Misdiagnosing the college affordability problem

27 02 2012

In his January State of the Union Address, President Obama pledged to make college more affordable by increasing access to student loans, boosting state contributions to schools, and controlling costs – a pledge he repeated during his recent visit to the University of Michigan.

Spendthrift Obama’s nod to cost control is certainly refreshing, if uncharacteristic. But the first part of his proposal, which focused on pumping more resources into our institutions of higher education, will undermine any attempts to tame budget bloat.

As SmartMoney notes:

If subsidies puff up buying power and shift prices higher, as economics courses teach, could federal aid for college help create an affordability problem? After all, the federal government began spending more on college aid with the Higher Education Act of 1965 and the full funding of Pell Grants in 1975. Since 1979, tuition and fees have tripled after adjusting for inflation. That’s much faster than the increase for real estate and teacher pay.

Well, duh.

That federal aid to students actually accelerates tuition’s upward cost spiral is a tough reality for education advocates to swallow. It’s easier to follow the lead of every other interest group and call for subsidies and handouts. The cause is at least more noble than underwriting yet another green energy boondoggle, even if the results are as unsustainable in the end.

Federal grants and subsidized student loans give schools the leeway needed to ratchet tuition rates up higher. This leads to calls for increasing federal grants and doubling down on subsidized loans. Pressuring states to dump more money into institutions with no ability to manage costs won’t help either.

This is a situation where being able to say told you so isn’t satisfying; it’s hard to see who comes out ahead here. It certainly isn’t the graduates now holding $1 Trillion in student loan debt, the students taking on ever more debt just to stay enrolled, or the taxpayers that may be on the hook for those federally-subsidized loans if grads can’t keep up with payments.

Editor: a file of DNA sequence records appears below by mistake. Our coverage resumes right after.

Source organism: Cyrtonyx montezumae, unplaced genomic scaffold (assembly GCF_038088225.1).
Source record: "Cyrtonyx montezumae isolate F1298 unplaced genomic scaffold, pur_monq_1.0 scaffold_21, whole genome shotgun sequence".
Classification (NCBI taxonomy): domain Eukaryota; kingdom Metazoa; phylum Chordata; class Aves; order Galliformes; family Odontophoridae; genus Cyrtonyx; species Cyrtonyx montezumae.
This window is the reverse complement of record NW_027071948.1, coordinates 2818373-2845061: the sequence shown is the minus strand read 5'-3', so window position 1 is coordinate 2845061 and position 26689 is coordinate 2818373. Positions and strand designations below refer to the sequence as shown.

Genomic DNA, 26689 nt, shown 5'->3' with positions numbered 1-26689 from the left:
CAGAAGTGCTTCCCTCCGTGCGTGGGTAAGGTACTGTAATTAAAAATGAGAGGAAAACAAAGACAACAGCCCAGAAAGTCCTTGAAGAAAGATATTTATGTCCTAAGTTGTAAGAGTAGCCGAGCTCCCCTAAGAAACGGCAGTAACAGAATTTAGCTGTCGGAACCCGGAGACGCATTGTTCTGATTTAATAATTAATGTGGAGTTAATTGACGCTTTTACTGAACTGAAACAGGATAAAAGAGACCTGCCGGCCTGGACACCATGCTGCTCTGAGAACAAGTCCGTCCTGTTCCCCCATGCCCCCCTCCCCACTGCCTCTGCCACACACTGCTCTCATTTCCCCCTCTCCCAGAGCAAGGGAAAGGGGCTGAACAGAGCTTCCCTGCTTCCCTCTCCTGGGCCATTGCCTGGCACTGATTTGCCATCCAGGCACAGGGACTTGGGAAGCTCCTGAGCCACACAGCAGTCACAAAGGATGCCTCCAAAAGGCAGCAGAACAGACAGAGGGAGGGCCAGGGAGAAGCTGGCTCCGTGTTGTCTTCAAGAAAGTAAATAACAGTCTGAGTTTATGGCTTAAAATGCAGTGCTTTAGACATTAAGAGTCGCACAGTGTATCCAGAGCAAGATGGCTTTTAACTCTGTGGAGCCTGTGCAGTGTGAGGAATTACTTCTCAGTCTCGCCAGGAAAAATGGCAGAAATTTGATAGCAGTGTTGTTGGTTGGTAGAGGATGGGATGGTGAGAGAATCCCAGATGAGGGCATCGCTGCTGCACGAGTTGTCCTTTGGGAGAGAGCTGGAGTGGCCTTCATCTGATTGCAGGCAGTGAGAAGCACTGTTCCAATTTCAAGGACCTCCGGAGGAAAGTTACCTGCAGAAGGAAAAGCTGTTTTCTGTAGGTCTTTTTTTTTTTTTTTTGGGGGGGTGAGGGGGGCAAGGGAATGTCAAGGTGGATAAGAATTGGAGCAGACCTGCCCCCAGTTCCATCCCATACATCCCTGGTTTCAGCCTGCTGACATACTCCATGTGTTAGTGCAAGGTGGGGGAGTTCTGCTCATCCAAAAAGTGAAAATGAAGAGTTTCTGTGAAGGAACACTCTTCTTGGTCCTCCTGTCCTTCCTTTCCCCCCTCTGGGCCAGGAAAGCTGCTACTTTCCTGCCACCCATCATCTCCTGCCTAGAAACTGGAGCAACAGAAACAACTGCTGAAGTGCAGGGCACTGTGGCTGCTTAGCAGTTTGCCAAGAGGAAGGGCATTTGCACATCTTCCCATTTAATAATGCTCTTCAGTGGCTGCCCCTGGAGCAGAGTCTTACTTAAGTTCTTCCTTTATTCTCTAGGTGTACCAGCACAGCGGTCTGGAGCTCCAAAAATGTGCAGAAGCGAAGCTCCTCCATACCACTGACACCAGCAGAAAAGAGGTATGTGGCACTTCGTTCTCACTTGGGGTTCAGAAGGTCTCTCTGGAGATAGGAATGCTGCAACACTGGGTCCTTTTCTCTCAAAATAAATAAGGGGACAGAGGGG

No, the only long-term winners are the higher ed fat cats riding high on six figure salaries while lamenting increasing costs – and the cynical politicians accelerating the problem by offering desperate students federal handouts.

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3 responses

4 04 2012
Occupy UMich: mad as hell, clueless as ever

[…] But any time I see the word “solidarity,” I know there’s trouble ahead. Occupy UMich’s righteous fury over tuition rates is used to back up some truly ludicrous policy proposals: the movement’s most explicit goal seems to be converting universities into giant co-ops, which would presumably kept afloat by the enforced generosity of taxpayers. Never mind that attempts to make higher education more accessible through grants and guaranteed loans is fueling the college affordability crisis. […]

4 04 2012
Occupy UMich: mad as hell, clueless as ever « Graham Kozak’s Blog

[…] But any time I see the word “solidarity,” I know there’s trouble ahead. Occupy UMich’s righteous fury over tuition rates is used to back up some truly ludicrous policy proposals: the movement’s most explicit goal seems to be converting universities into giant co-ops, which would presumably kept afloat by the enforced generosity of taxpayers. Never mind that attempts to make higher education more accessible through grants and guaranteed loans is fueling the college affordability crisis. […]

25 04 2012
Student loansharking « Graham Kozak’s Blog

[…] we need to stop fueling the tuition bubble through the extension of subsidized loans and grants and allow true competition to return value to higher education. Getting government out of the way […]

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